Now 65, Serious currently serves as founding director of the Kokoda Track Foundation, an Australian aid organization dedicated to improving the living conditions of Papua New Guineans. The board’s website lists him as Yahoo Serious, which is the name he claims that all of his family and friends have called him since he changed it in 1980.

“You can choose every aspect of your life,” Serious once said. “Why not your name?”

A Timeless History of the Swatch Watch

Jeff Schear, Getty Images for Swatch
Jeff Schear, Getty Images for Swatch

A curious sight surrounded retail watch counters in the 1980s and early 1990s. The crowds that gathered as salespeople put new Swatch watches out for purchase resembled something out of the Cabbage Patch Kid craze of just a few years earlier. Shoppers would jostle one another in the hopes of scoring one of the $30 plastic timepieces, which came in a variety of colors and designs. The demand was such that sellers often set a one-watch-per-customer limit.

That’s where the odd behavior came in. Customers would buy a Swatch, leave, then return—this time in a different set of clothes or even a wig in an effort to overcome the allocation and buy a second or third Swatch. The watches were the fashion equivalent of Beanie Babies, though even that craze didn’t quite reach the heights of needing a disguise. Limited-edition Swatches were coveted by collectors who had failed in their pursuit at the retail level and paid thousands for them on the aftermarket. The accessories simultaneously became a fashion statement and an artistic canvas.

More importantly, they also became the savior of the Swiss watch industry, which had been on the verge of collapse.

A person models a Swatch watch on their wrist
Tasos Katopodis, Getty Images for Soho House Chicago

To understand the unique appeal of Swatch, it helps to size up the landscape of the timepiece category in the late 1970s. Swiss watches, long considered the gold standard of timepieces, were being outpaced by quartz-powered digital imports from Japan that were cheap to produce and cheap to sell. Faced with the choice of buying a quality watch for a premium price or opting for a bargain digital model, an increasing number of consumers were choosing the imports. Business was down, factories were closing, and jobs were being lost.

Fortunately, a number of things were happening that would prove to offer salvation for the Swiss. ETA SA, a company that made watches and was headed up by Ernst Thomke, had recently invested in an injection-molding machine at the behest of engineer Elmar Mock. Mock, along with his colleague Jacque Muller, spent 15 months crafting a plastic prototype watch that was one piece and welded together. The significance of a sealed unit was that it economized the entire process, turning watches from handcrafted units to models that could be produced by automation. The watches required just 51 parts instead of the 91 pieces typical of most models at the time. In this way, Thomke, Mock, and Muller had produced a timepiece that was both durable and inexpensive.

The issue was why someone might opt for a Swatch watch over a digital Japanese model. Thomke knew that the idea of a “Swiss watch” still held wide appeal in the same way someone might opt for a real Chicago deep-dish pizza over an imitator’s version. Along with Nicholas Hayek, who later became CEO of the Swatch Group, Thomke believed he had cracked the code for a Swiss watch renaissance. He released the first Swatch in Zurich in March of 1983.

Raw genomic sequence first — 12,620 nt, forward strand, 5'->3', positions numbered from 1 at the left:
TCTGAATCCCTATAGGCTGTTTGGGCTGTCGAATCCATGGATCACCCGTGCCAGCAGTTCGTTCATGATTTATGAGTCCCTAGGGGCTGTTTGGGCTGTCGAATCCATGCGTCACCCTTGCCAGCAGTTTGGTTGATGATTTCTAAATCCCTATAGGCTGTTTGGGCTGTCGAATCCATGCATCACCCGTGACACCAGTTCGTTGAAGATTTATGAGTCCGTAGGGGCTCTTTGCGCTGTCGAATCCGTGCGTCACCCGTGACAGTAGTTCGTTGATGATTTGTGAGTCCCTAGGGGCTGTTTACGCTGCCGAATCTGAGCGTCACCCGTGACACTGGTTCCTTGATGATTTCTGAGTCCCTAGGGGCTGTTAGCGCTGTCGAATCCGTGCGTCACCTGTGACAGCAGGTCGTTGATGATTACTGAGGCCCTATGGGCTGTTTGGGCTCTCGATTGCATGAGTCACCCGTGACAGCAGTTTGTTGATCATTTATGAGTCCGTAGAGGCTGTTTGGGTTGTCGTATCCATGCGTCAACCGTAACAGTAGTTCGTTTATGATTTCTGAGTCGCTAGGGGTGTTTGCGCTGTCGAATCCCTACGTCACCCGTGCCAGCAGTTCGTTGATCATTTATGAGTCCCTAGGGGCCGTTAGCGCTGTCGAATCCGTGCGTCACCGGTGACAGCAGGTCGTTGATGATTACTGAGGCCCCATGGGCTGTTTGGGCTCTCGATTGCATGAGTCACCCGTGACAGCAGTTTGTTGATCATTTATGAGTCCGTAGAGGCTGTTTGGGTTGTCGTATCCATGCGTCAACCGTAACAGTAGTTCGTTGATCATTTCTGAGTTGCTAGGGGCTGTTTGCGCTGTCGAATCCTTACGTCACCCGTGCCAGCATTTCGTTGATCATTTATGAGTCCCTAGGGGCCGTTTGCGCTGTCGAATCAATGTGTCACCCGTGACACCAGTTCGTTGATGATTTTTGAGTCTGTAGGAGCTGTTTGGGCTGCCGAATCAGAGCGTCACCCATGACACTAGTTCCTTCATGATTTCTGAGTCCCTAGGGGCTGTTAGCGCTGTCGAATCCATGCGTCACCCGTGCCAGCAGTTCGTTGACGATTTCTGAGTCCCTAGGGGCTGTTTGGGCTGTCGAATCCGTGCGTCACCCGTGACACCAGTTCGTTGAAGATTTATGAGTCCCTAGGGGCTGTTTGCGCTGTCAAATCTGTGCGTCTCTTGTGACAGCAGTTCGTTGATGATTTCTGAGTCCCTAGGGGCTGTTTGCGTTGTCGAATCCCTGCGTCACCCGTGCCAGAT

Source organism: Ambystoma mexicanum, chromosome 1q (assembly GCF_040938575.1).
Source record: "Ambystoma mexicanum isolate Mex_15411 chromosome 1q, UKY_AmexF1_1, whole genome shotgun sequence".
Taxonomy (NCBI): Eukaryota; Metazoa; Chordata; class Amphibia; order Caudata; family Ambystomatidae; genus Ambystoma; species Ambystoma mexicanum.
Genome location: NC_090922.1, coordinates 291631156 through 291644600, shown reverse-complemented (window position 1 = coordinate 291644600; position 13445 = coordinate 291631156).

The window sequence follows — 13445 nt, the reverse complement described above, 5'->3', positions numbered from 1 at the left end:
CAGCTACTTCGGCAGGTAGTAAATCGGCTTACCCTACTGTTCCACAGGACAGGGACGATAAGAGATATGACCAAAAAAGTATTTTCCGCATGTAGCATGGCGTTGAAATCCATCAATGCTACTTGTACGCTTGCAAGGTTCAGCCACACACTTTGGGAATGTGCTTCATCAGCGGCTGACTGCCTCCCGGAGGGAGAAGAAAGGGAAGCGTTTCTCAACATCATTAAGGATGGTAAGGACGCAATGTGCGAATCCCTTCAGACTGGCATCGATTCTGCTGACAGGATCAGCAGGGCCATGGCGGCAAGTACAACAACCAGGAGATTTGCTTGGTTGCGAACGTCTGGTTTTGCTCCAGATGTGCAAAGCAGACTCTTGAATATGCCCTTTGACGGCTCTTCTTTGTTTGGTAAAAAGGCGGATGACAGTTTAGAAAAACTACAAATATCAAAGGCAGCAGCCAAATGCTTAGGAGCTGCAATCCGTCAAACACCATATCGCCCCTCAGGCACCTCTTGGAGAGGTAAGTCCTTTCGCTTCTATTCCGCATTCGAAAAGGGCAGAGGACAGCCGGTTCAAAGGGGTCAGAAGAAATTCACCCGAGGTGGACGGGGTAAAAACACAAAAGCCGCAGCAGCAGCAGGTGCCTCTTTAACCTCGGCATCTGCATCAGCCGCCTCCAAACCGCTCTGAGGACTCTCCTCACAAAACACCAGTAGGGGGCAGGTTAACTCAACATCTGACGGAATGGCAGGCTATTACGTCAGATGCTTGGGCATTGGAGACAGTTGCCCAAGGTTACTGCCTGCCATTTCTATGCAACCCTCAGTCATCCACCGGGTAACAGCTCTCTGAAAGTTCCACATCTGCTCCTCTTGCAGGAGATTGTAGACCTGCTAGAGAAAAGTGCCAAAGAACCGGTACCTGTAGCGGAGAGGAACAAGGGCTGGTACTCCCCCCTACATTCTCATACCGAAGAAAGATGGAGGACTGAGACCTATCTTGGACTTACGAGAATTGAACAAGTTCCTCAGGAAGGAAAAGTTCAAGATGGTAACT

But the manufacturing process that allowed Swatches to come in at a reasonable price was also a problem. Automating the process meant the watches and bands were almost always identical in size and shape. If the watch’s general appearance couldn’t be changed, how could it stand out?

A selection of Swatch watches are seen on display
Anthony Kwan, Getty Images

The answer was in the design. The Swatch name came from a contraction of two words: secondary watch. The idea was that a watch could be analogous to a necktie or other fashion accessory. No one owned just one tie, scarf, or pair of dress shoes. They typically had a rotation. Thomke and Hayek didn't believe a watch should be any different.

At the behest of marketing consultant Franz Sprecher, Swatches were soon flooding stores in an assortment of colors and with different designs on the face of the timepiece itself. They could be coordinated for different outfits or occasions, a practice that became known as “watch wardrobing." Someone who bought a red Swatch for summer lounging might opt for a black Swatch as part of their professional attire. The watches retailed for $30 to $40 apiece, so buying more than one was financially feasible.

That was the concept, anyway. Some U.S. retail stores received their Swatch inventory and didn’t know what to make of what was—on the surface—a cheap plastic watch. Neither did their customers.

What Swatch needed was a marketing plan. That largely fell into the hands of marketing consultant Max Imgruth, who was named president of the company’s American division. Swatch saw their sales rise from $3 million in 1984 to $105 million in 1985. Thanks to an effective advertising campaign and more eclectic color choices, public perception of Swatches put them firmly in the fashion category.

A selection of Swatch watches designed by artist Keith Haring are seen on display
Anthony Kwan, Getty Images

The approach opened up a new market, one Thomke, Hayek, and their colleagues had not quite anticipated: Collectors were rabid about Swatches.

To keep their biannual collections of 22 to 24 watch releases fresh, Swatch began recruiting a number of collaborators to design extremely unique offerings. In 1984, they enlisted artist Kiki Picasso to design a series. The following year, Keith Haring designed his own collection. In a kind of prelude to the sneaker design phenomenon of the 1990s and beyond, these collaborators put their own distinctive stamps on the Swatches, which acted as a kind of canvas for their artistic expression.